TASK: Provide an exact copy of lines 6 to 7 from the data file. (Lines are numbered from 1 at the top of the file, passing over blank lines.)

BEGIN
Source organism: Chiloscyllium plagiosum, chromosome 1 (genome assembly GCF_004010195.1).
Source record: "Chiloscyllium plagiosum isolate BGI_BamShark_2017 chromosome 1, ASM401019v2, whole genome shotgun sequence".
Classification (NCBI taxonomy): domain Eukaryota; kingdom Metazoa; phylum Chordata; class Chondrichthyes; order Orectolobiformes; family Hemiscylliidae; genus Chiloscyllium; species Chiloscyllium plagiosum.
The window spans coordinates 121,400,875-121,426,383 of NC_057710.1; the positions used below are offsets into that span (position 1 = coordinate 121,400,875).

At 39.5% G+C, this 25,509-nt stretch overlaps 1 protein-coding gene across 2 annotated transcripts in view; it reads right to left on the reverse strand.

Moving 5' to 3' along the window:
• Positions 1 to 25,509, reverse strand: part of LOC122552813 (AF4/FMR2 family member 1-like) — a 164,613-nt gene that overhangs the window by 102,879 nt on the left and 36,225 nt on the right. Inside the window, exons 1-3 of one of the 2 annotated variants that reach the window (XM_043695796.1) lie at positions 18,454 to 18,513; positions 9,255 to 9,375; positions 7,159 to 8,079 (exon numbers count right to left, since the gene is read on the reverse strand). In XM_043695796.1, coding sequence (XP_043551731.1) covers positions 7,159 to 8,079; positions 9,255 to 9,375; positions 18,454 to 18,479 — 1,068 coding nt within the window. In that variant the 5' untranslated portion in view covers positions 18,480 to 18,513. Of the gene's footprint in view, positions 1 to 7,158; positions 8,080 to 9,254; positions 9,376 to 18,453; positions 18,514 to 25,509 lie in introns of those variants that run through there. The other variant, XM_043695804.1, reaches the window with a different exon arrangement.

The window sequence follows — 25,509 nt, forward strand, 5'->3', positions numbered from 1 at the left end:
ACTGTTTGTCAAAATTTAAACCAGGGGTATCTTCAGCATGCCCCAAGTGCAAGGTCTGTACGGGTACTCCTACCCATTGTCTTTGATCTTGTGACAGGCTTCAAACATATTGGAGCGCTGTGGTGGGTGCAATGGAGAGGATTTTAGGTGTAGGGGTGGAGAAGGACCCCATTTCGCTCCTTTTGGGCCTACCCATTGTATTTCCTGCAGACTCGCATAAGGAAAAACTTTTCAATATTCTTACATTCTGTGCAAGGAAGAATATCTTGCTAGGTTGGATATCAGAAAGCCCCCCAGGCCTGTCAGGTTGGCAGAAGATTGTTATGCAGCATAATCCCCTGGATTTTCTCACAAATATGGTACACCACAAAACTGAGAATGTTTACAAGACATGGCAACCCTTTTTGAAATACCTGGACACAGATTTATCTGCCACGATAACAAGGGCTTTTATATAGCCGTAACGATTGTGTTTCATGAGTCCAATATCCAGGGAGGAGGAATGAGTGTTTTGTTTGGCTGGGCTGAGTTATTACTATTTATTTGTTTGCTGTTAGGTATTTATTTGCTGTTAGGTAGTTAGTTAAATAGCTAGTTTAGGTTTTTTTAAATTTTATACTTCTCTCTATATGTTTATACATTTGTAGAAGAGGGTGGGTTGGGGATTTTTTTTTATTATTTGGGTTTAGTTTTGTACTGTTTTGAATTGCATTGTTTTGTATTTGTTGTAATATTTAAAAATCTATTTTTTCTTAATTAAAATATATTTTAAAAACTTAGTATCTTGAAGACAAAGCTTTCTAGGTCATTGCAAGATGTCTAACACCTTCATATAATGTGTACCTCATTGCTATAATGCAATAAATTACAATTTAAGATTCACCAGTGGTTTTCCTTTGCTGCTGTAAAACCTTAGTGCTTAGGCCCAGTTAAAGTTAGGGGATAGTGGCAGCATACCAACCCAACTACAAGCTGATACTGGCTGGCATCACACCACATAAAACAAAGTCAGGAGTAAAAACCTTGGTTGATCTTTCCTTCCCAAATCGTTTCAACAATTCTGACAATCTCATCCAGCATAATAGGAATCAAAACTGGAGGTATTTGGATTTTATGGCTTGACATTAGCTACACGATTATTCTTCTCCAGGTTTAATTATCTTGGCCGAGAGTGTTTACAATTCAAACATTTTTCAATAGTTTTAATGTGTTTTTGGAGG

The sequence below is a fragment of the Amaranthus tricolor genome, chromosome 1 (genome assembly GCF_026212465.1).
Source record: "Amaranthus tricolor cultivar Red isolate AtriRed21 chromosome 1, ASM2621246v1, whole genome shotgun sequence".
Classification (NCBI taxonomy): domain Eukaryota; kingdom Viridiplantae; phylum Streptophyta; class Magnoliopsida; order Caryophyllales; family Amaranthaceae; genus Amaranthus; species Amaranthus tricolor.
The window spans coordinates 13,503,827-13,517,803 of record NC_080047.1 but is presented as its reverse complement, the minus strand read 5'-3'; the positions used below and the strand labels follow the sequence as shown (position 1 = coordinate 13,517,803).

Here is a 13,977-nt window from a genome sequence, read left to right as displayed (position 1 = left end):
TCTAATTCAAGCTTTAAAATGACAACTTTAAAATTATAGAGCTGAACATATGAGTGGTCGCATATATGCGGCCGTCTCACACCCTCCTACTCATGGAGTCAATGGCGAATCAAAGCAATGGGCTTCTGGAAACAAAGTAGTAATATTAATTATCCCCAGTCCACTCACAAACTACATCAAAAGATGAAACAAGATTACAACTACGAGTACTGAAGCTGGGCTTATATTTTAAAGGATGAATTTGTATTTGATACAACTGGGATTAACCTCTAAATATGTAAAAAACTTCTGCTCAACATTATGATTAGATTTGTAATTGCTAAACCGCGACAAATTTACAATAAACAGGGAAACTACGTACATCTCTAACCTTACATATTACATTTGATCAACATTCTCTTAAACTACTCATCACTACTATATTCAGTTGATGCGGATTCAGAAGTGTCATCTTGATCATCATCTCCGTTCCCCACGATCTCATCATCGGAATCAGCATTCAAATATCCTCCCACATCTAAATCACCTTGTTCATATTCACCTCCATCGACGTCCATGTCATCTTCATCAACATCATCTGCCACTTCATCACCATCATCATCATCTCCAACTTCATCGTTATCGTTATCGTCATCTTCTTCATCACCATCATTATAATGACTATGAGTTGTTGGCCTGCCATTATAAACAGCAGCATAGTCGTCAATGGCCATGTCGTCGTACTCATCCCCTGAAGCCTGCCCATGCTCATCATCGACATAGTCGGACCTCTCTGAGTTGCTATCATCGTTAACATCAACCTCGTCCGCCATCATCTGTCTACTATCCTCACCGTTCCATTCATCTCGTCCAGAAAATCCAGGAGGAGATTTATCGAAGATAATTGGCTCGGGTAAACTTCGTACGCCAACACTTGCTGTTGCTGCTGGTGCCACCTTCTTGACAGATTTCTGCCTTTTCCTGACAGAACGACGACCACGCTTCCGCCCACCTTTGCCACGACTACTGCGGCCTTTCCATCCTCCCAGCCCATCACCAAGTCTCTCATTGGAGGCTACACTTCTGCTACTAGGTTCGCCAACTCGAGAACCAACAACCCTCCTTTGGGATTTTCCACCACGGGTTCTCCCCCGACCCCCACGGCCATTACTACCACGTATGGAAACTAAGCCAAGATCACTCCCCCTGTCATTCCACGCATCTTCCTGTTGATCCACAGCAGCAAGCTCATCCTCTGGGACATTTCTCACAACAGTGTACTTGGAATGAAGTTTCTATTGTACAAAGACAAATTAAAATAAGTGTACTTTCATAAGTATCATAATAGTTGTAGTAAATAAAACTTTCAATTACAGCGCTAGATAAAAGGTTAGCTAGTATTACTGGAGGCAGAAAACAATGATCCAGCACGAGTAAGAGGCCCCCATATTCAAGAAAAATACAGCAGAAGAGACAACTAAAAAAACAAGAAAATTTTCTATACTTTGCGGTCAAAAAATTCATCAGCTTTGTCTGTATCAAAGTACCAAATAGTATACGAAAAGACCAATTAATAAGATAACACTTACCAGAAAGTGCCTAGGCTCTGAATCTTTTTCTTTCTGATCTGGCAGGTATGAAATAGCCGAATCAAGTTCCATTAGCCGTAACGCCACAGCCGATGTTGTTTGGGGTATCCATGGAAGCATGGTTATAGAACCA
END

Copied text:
Moving 5' to 3' along the window:
• Positions 1 to 25,509, reverse strand: part of LOC122552813 (AF4/FMR2 family member 1-like) — a 164,613-nt gene that overhangs the window by 102,879 nt on the left and 36,225 nt on the right. Inside the window, exons 1-3 of one of the 2 annotated variants that reach the window (XM_043695796.1) lie at positions 18,454 to 18,513; positions 9,255 to 9,375; positions 7,159 to 8,079 (exon numbers count right to left, since the gene is read on the reverse strand). In XM_043695796.1, coding sequence (XP_043551731.1) covers positions 7,159 to 8,079; positions 9,255 to 9,375; positions 18,454 to 18,479 — 1,068 coding nt within the window. In that variant the 5' untranslated portion in view covers positions 18,480 to 18,513. Of the gene's footprint in view, positions 1 to 7,158; positions 8,080 to 9,254; positions 9,376 to 18,453; positions 18,514 to 25,509 lie in introns of those variants that run through there. The other variant, XM_043695804.1, reaches the window with a different exon arrangement.